“James Finnerty started the night with his calm, quiet wit and heart-hurting hopeful lyrics and masterful guitar.” – Risa Dickens, Indyish
Click on here to listen the mp3 of “Vermont Song”. Interview below.
|Vermont Song – Lyrics
Two birds fly overhead
Balloons waving to the cars
From a room in a hotel
Little bug, are you listening?
From a room in a hotel
From a room in a hotel
Music & Lyrics by James Finnerty
Q. What are your musical roots?
A. I was 12 years old when I bought my first guitar and taught myself how to play. I did have a few lessons with a guitar teacher, Stuart Cameron, who was the son of a famous folk musician, John Allan Cameron. That was my first exposure to acoustic music and folk music. I was more interested in playing rock and roll, so I immediately said, show me some Led Zeppelin songs, show me Guns and Roses. I went off on my own for about seven years, got myself a book on chords, started listening to music and learning by ear.
On my mom’s side of the family, my grandfather, back when they lived in the south of Italy on a farm, he used to get together with a couple of guys, an Italian instrumental trio. He played the mandolin with a guitarist and an accordionist. I’ve seen a picture of them wearing their Sunday best, sitting up on the top of a hill, nothing but countryside surrounding them, with their instruments. I guess there is some kind of link back, but there is no one in my immediate family who is into music. I had this instinct that I wanted to play and taught myself, but seven or eight years later, I realized that I had a wall and I couldn’t really advance with my music because I wasn’t studying theory, I wasn’t practicing technique of any kind, I was just learning songs. A friend of mine, with whom I had done a musical (I used to do theatre), was a guitarist and played in pit orchestra for a show called Assassins, a Stephen Sondheim play. His name was Aaron Brock. I studied theory and technique with him for about a year. He re-introduced me to the guitar from a whole other different angle. I started taking more interest and taking it more seriously, practicing several hours a day to improve my technical skills.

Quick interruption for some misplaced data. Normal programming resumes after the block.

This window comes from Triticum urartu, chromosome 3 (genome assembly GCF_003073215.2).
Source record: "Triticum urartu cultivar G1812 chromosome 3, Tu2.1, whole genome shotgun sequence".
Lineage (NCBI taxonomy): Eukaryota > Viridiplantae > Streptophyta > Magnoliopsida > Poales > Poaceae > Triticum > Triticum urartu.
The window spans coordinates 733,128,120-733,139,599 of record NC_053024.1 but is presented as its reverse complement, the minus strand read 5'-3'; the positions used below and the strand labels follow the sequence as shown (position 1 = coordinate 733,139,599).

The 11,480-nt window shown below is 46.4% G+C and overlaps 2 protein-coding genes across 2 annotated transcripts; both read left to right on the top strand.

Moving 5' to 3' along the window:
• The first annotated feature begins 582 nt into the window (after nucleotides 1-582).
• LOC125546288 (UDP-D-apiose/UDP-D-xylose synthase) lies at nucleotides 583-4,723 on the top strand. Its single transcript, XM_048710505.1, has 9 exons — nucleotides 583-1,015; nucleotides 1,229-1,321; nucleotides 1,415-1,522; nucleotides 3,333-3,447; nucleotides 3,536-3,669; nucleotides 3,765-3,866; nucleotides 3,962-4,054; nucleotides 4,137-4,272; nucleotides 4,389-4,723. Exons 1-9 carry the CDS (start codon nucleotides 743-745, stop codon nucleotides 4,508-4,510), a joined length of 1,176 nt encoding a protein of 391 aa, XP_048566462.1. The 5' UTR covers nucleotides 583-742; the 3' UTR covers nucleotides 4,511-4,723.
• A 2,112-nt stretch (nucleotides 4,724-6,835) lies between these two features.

Q. When did you start performing?
A. I was working as an actor, doing theatre, singing in musicals. I played guitar in musicals. I had done a few amateur productions where I played in the orchestra. When I was fourteen, I started playing at regular open mike on Sundays at the local bar in my hometown, which is Markham (Ontario). I got exposure playing out there and one summer we went around and did shows in bars in Toronto. That didn’t last very long, the guy was an older and he wanted to make real money. We were making money but not enough for him, he wanted to buy a car, regular income. I kept playing, doing shows and here and there, there would be an opportunity to bring my guitar, a coffee house, play at a house party, a show. I kept writing with other musicians, jam sessions in my house, trying to figure out how to play different styles of music. I played with a jazz guy for a little while and he showed me some interesting jazz music.
Q. What would you call your music?
A. It’s acoustic. I’ve grown to the point where I can say that I really enjoy playing acoustic music. There is something about the resonance of sound creating sound, experiencing how those frequencies resonate with people, how they come back at you, how you are creating a sonic experience. Overtones, something that I have been recently getting more interested in listening to avant garde music, Jim O’rourke, John Fahey, acoustic players playing for a sonic experience. They are melodious, creating harmonies, and these overtones pop up, because they are paying close attention to what is happening to the sound.
Q. Do you want to play with other musicians?
A. Yes. The idea of playing with a band is always tempting, to get a whole big thing going on, but you lose the dynamic, the sensitivity and the intimacy and I am about creating an intimate experience and wanting to share something sensitive or sensory with my audience. I love it when I can look out in the audience and see people with their eyes closed. I have had people come up to me after the show and say they had a good experience, relaxing, meditative experience. And that’s what I try to get in my music, I want it to be healing, I want it to be something that makes people happy, that opens up people’s senses. These are the things that I look for in music. I am on a path to continue learning about music and learning about myself and about my instrument, the body is part of my instrument because I am a singer but the guitar is an extension of my body. The more I can learn about that and watch players who are also involved in that same kind of thing. That’s inspiring to me.
Q. What is your relationship and history with environmental issues?